If that happens,  that’s ok, I am a student. I’m taking the class to learn from it. I’ll fulfill my duty, do something about it and learn to write better. Won’t I? 

Before I end this blog writing, I just wanted to tell you, the September/October of Poets and Writers Magazine is the MFA issue. If you are interested in pursuing a writing program, check out P&W, it is filled information on fulltime programs, low-residency programs and writer’s conferences. Here is the link 

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Freedom is man’s capacity to take a hand in his own development. It is our capacity to mold ourselves.” ~ Rollo May 

Have you picked up a copy of Poets & Writers Magazine lately? Biding time before our weekly Steamboat Writers Group, I picked up the current issue at the Bud Werner Memorial Library and began to explore the articles.  The November/December issue 2011 is a fulfilling read devoted to changes that have taken place and are continuing to take place in the publishing community. Literary Magazines and small presses are leading the way in building a new model in publishing. 

Attitudes of bigger = better is no longer proving to be true in the publishing world. Going with smaller presses often yields advantages. Big presses are not necessarily more stable. Signing on with one of the publishing powerhouses does not mean an end to economic woes nor marketing responsibilities. According to the article in Poets and Writers Magazine, author’s reputations do not suffer when going with small independent presses. These points of views, long endorsed by literary agents, have not proven to be correct.

If you haven’t read this article, I’d suggest that you do. Thought provoking testimony comes from people who have experienced both sides of the publishing world – employment by large, corporate publishing houses and involvement with the small presses. For more information on this article, please visit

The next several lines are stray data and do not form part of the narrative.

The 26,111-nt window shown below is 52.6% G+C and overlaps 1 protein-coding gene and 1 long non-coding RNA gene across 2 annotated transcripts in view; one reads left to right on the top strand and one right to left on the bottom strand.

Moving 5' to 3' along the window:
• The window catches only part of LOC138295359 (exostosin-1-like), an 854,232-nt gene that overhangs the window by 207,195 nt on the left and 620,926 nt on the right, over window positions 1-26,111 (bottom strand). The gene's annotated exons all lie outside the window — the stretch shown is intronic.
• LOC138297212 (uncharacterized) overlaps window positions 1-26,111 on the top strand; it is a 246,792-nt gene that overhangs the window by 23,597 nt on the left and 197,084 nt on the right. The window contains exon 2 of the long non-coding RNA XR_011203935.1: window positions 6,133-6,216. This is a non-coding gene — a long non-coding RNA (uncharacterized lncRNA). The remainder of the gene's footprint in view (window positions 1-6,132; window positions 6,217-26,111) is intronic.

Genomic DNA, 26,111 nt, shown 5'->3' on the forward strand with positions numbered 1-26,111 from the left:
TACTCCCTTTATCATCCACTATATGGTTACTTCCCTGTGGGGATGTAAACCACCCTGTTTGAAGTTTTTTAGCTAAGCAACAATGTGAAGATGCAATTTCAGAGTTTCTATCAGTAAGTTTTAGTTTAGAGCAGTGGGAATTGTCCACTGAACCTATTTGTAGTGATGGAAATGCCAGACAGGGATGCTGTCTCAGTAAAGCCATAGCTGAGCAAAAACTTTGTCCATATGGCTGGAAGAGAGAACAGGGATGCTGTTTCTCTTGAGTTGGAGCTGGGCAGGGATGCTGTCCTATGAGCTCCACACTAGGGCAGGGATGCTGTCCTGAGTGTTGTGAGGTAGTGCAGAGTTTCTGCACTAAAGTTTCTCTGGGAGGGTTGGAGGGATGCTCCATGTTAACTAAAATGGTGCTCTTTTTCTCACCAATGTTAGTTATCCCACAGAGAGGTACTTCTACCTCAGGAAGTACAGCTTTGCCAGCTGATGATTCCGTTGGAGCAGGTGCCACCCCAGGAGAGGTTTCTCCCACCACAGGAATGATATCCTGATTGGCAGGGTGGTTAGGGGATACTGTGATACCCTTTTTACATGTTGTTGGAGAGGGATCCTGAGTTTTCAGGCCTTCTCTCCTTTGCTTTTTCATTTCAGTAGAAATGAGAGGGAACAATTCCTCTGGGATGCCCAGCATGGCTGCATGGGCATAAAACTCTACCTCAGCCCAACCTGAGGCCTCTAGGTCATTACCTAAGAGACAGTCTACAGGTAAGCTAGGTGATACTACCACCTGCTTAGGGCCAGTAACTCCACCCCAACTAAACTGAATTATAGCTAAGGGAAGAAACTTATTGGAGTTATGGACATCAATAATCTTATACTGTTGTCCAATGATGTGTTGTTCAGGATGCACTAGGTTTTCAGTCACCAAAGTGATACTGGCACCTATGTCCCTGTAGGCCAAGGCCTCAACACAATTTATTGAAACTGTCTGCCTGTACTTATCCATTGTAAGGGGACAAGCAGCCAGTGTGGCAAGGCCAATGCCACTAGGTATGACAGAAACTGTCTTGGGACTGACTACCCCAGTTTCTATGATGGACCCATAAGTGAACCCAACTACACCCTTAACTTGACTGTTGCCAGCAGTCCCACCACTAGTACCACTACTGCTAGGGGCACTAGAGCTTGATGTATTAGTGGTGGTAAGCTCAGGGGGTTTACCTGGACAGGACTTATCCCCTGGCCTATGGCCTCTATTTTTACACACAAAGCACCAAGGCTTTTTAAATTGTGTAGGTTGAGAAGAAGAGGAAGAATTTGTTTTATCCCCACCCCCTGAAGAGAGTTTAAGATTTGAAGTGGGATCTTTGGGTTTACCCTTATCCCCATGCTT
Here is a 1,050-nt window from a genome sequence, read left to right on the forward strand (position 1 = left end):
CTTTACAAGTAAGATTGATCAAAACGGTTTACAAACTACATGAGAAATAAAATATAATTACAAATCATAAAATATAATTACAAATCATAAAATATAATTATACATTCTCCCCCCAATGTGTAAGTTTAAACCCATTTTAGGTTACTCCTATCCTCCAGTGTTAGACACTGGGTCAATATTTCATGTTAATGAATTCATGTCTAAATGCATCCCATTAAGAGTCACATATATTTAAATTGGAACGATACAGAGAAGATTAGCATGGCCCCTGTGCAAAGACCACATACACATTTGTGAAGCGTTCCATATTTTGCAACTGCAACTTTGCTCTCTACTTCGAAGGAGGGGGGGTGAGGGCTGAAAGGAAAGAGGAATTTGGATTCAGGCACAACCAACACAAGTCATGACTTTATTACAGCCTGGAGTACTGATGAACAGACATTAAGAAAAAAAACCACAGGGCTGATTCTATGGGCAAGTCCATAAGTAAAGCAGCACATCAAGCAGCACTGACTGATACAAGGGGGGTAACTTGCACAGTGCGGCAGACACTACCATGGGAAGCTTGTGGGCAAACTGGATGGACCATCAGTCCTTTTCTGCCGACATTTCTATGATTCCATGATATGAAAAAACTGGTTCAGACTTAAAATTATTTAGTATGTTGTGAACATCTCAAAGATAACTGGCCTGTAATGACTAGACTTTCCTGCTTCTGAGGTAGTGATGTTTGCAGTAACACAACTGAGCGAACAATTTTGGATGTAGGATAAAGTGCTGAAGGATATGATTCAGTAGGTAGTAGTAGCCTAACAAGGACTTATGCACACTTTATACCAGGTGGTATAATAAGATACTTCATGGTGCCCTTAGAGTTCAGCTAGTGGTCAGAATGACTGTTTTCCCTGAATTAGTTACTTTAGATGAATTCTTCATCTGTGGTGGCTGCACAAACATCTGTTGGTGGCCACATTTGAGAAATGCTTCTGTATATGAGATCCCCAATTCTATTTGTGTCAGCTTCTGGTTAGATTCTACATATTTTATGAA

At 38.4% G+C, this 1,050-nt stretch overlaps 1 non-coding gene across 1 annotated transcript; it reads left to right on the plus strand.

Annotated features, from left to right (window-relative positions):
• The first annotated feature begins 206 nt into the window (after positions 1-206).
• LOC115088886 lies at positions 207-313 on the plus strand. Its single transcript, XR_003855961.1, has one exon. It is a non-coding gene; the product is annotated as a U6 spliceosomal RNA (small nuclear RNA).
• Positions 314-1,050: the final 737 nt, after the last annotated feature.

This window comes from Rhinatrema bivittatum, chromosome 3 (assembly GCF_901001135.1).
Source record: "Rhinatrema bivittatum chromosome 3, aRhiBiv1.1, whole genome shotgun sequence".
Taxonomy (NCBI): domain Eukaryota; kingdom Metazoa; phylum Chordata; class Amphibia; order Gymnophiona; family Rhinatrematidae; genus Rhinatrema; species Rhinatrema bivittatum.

Living in the community of Steamboat Springs, Colorado, where many experienced and published authors reside, I have noticed a shift here, too. Interesting and inspiring changes are happening throughout publishing communities everywhere. Learn more about the fast track approach to publishing. Independently discover and explore the art of the new publishing universe,  in quick time!

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Tis the Season for Annual Writers Competitions!

79th Annual Writers Digest Competition. Deadline May 14. Grand prize $3,000 and trip to NYC to meet with 4 editors or agents of your choice. 10 Categories to be judged.

For information on more writing contests, please visit Poets and Writers Magazine


Creative Writing Summer Intensive Program June 13 -25, 2010    New York University – School of Continuing & Professional Studies. For more information, visit


Split Rock Arts Program – Summer workshop and retreats for creative writing. University of Minnesota.  For more information, please visit

Check back every weekend for more news on writing contests, workshops and other independent publishing news!

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Subscribing to magazines and on-line subscriptions for independent publishers can be a great way to stay on top of writers/publishing conferences, book and poetry contests, book reviews, author interviews and other issues pertaining to the industry. Here are some valuable resources:


 “COVER TO COVER”       www.       HOSTED BY FRANK GROMLING  – Weekly Radio Show especially for writers and publishers.                                                                                              Each and every Saturday Morning